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Sustainable Seafood Celebration

Mission: keeping the Salish Sea healthy

We all want this. But wanting and doing are different things.

In November 2018, a Sustainable Seafood Summit was held in Seattle, presented by The James Beard Foundation, Pew Charitable Trust, and Ocean Conservancy. Speakers educated people about diminishing numbers of wild salmon and threatened Orca populations. Bottom line, someone has to do something.

Larry Mellum, owner/founder of Pike Place Chowder, and Riley Starks, founder of the Salish Center for Sustainable Fishing Methods decided it might as well be them. From their mutual concerns came the Sustainable Seafood Celebration. Their mission: create a nonprofit group to "raise awareness of the fruits of the Salish Sea - encouraging efforts to keep our local waters healthy despite rapid population growth, rebuilding healthy populations of wild salmon from the Salish Sea, supporting the survival of the Orcas, and highlighting the successful results of good policy and responsible management."

Celebrations so far have included a March 2019 "Hail the Halibut." As Salish Sea halibut made its debut, fresh fish arrived in Northern Salish tribal canoes, powered by 11 paddlers, and were delivered to chefs and seafood buyers waiting on shore.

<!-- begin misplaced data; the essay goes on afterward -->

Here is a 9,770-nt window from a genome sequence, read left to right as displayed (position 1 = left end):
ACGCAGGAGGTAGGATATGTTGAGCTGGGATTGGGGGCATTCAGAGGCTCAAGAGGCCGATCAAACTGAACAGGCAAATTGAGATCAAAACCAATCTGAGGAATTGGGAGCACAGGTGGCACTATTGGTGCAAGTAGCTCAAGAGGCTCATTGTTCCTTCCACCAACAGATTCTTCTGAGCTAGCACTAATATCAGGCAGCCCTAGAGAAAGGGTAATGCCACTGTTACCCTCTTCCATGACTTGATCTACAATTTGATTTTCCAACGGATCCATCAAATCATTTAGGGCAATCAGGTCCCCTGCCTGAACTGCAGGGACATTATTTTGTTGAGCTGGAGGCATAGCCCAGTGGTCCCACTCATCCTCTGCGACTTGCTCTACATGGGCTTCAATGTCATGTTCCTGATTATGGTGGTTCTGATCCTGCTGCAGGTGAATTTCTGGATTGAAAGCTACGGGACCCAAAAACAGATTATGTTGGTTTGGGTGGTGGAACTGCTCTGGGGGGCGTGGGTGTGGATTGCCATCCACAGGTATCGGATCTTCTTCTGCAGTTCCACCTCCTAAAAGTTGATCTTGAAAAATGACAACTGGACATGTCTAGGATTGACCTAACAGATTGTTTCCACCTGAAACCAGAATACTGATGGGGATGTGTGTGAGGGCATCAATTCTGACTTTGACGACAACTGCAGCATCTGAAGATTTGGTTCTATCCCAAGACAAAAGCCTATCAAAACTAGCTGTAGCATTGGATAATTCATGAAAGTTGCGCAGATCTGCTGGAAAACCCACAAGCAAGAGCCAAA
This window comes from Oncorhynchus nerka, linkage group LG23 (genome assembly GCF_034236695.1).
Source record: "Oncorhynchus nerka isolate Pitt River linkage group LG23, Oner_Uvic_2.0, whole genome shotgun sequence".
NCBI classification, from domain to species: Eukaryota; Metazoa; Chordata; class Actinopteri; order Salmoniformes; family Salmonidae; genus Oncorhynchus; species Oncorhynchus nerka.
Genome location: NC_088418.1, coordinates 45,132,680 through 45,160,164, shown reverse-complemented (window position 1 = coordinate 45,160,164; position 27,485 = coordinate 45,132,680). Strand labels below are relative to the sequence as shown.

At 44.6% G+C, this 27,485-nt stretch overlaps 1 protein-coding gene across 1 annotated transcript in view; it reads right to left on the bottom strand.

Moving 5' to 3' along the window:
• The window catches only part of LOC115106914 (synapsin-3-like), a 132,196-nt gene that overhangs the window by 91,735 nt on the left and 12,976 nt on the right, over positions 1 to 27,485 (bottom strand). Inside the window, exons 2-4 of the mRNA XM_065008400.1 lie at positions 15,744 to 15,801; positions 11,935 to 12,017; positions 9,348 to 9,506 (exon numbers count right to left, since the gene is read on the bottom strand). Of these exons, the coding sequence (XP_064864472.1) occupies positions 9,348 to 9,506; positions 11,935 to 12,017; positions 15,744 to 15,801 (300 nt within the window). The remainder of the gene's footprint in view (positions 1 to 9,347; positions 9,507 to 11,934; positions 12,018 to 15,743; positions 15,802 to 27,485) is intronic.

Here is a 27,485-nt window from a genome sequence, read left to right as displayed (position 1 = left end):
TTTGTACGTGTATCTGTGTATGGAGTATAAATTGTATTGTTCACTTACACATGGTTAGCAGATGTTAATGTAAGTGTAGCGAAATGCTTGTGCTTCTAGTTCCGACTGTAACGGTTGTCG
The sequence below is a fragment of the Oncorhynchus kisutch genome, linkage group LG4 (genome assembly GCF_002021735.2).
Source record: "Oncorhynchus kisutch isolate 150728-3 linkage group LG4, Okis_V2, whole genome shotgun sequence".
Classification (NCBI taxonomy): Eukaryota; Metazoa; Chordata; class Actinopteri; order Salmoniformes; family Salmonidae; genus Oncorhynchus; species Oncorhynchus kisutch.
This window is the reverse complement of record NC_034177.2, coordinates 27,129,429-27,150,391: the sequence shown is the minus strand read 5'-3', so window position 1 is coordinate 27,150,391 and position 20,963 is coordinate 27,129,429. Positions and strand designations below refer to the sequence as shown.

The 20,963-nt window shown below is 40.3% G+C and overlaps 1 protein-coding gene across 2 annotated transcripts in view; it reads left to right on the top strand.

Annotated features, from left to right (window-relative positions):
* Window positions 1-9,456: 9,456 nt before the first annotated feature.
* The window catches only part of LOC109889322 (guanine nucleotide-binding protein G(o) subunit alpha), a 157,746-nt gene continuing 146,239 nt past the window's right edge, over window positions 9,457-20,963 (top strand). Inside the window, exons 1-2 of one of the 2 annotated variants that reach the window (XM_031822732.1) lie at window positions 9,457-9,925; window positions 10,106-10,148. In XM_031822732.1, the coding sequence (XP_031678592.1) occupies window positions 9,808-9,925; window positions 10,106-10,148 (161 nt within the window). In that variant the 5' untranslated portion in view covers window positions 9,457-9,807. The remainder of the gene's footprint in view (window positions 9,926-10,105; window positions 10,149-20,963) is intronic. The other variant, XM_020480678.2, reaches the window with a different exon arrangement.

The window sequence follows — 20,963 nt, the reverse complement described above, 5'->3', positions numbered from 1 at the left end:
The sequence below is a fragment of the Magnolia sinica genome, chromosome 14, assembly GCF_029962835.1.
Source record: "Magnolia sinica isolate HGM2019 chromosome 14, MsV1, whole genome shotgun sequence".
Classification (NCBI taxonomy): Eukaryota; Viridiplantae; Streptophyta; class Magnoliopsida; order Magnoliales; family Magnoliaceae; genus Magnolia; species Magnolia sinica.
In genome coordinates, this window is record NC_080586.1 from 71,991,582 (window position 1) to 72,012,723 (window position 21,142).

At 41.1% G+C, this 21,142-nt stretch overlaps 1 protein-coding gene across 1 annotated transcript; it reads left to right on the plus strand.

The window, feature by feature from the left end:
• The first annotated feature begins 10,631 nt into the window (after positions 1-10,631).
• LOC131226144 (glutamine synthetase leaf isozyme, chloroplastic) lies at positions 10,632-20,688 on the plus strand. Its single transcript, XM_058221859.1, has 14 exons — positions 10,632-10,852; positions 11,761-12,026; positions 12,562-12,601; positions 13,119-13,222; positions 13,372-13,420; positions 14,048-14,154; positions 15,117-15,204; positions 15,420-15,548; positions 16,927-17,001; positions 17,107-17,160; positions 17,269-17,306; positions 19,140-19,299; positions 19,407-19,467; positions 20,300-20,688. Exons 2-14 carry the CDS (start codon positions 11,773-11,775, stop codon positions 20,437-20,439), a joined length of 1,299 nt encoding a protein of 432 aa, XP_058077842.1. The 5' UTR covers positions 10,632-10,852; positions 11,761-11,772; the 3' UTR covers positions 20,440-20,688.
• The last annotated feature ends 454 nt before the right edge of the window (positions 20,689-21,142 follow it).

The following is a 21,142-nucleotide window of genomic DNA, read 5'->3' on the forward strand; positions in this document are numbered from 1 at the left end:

In June 2019, it was the "Baker Lake Sockeye Salmon" celebration, a field trip to Baker Lake in partnership with Lummi Island Wild. The Swinomish, Sauk-Sulattle, and Upper Skagit tribes work with Puget Sound Energy to restore populations of the only wild sockeye run in Puget Sound. In 1985, there were 99 spawners. In 2015, it was 50,000. The past two seasons produced a harvestable surplus of over 40,000 pounds.

Coming Saturday, August 17, 2019, it's "Paddle for the Pinks," a fishing derby in Everett for non-motorized, sea-worthy crafts propelled by sailor-power. So kayaks, canoes, sailboats, surfboards, or dinghies are welcome to support the pink salmon.

October 2019, it's a partnership with Lummi Island Wild again, this time to focus on the Dungeness crab. There's an abundant return of this favorite, a result of responsible fishing methods. Check the website for details as events get closer.

"A tangible near-term goal is to create a mother-and-child Orca bronze piece to allow passers-by to donate their change and thereby be a part of the solution," says Riley. "Bronze sculptor David Eisenhour from Port Townsend is working on the model, which will be produced in a limited edition for fundraisiner. We hope to have these limited edition models at the two Pike Place Chowder locations and the Olympic Sculpture Garden."

Success stories and continued future success relies on all of us working together. You can be a participant, donor, an informed diner. Or host an educational presentation put on by Sustainable Seafood Celebration. Click here to find out how you can help.

If you'd like to donate, click here: Donate to Salish Center for Sustainable Fishing Methods for the Sustainable Seafood Celebration.

Recipients include Long Live the Kings, Regional Fisheries Coalition , OceansInitiative , Northwest Straits Foundation , and Salish Center for Sustainable Fishing Methods .

"The Salish Sea is one of the world's largest and biologically rich inland seas." It includes Puget Sound, the San Juan Islands, waters off of Vancouver, B.C., from Olympia, Washington, to the Campbell River in British Columbia. It impacts us all.

Connie Adams/July 2019


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